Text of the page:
Embracing the University’s role as the leadership academy of the military health system, the School’s Department of Military and Emergency Medicine is implementing a new leadership curriculum: “Military Medical Practice and Leadership.”
Army Colonel (Dr.) Francis G. O’Connor, chair and professor in the Department of Military and Emergency Medicine, retired Lieutenant General Eric Schoomaker, former Army surgeon general and professor and vice chair for centers and programs in the department, and Neil Grunberg, Ph.D., professor in the department, are leading the effort.
The new leadership curriculum includes both pre – and post – clerkship blocks of instruction, along with high-impact didactic and field experiences. It is designed to establish a basic foundation in the skills, knowledge and attitudes necessary to prepare students to lead clinical teams, larger units and ultimately major health care organizations. In addition to reinforcing core values embraced by the University since its inception, the curriculum adds new knowledge and research on leadership including:
- Understanding the environment and the effects of instruments of national power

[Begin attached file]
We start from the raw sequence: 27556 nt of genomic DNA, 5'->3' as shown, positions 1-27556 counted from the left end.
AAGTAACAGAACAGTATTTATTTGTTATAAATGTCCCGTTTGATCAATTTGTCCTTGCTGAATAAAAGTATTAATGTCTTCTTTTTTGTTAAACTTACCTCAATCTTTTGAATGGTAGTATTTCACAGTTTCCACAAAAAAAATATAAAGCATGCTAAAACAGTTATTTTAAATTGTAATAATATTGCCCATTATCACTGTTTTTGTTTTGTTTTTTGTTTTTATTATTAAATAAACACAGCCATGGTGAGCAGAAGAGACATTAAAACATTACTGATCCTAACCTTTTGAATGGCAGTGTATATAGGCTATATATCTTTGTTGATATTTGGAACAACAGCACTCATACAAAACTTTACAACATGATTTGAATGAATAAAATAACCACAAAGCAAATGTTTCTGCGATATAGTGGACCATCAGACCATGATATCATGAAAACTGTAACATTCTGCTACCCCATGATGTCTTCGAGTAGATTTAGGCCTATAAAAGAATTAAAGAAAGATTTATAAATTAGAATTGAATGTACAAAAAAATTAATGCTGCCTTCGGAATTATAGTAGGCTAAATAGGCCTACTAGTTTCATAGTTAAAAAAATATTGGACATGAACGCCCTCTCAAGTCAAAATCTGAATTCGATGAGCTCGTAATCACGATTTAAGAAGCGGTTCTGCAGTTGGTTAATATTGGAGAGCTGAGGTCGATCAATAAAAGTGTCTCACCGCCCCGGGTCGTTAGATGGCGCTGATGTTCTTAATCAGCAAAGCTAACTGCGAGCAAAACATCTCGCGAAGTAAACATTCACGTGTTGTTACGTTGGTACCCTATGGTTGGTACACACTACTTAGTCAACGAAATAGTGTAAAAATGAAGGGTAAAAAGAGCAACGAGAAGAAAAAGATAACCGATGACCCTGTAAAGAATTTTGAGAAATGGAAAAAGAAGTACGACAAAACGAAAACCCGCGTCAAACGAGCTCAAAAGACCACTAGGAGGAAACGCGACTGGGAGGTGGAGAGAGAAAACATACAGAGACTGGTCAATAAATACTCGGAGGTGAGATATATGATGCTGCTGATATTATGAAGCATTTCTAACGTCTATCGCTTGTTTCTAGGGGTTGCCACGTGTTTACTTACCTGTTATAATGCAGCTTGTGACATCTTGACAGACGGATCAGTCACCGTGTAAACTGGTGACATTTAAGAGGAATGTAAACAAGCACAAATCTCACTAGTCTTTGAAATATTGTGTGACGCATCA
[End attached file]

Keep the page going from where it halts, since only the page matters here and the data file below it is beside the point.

- Anticipating and adapting to surprise and uncertainty
- Recognizing change and leading transitions
- Operating on intent through trust, empowerment and understanding
- Making ethical decisions based on the core values of the medical, nursing and dental professions and the profession of arms
- Thinking critically and strategically in applying health services support to joint warfighting principles and concepts of joint operations.
The curriculum is built on the Air Force’s “PITO” model, which focuses on developing leadership in four dimensions of expandingscale: Personal, Interpersonal, Team and Organization. Each level builds upon theothers throughout the three phases of USU’s medical school curriculum:
- Pre-clerkship phase: Military Medical Practice and Leadership
- Clinical clerkships: Emergency Medicine
- Post-clerkship phase: Advanced Military Medical Practice and Leadership (including Medical Field Practicum 201: “Bushmaster”)
In the April 2014 issue of Military Medicine, the program’s leaders wrote: “We must produce health care professionals who are ready and able to function as high performing team members, leaders of small groups and, ultimately, directors of large and complex health care organizations. At USU, we don’t consider leadership development a privilege reserved for a chosen few; it is a responsibility for all. At the leadership academy of the Military Health System, nothing else will do.”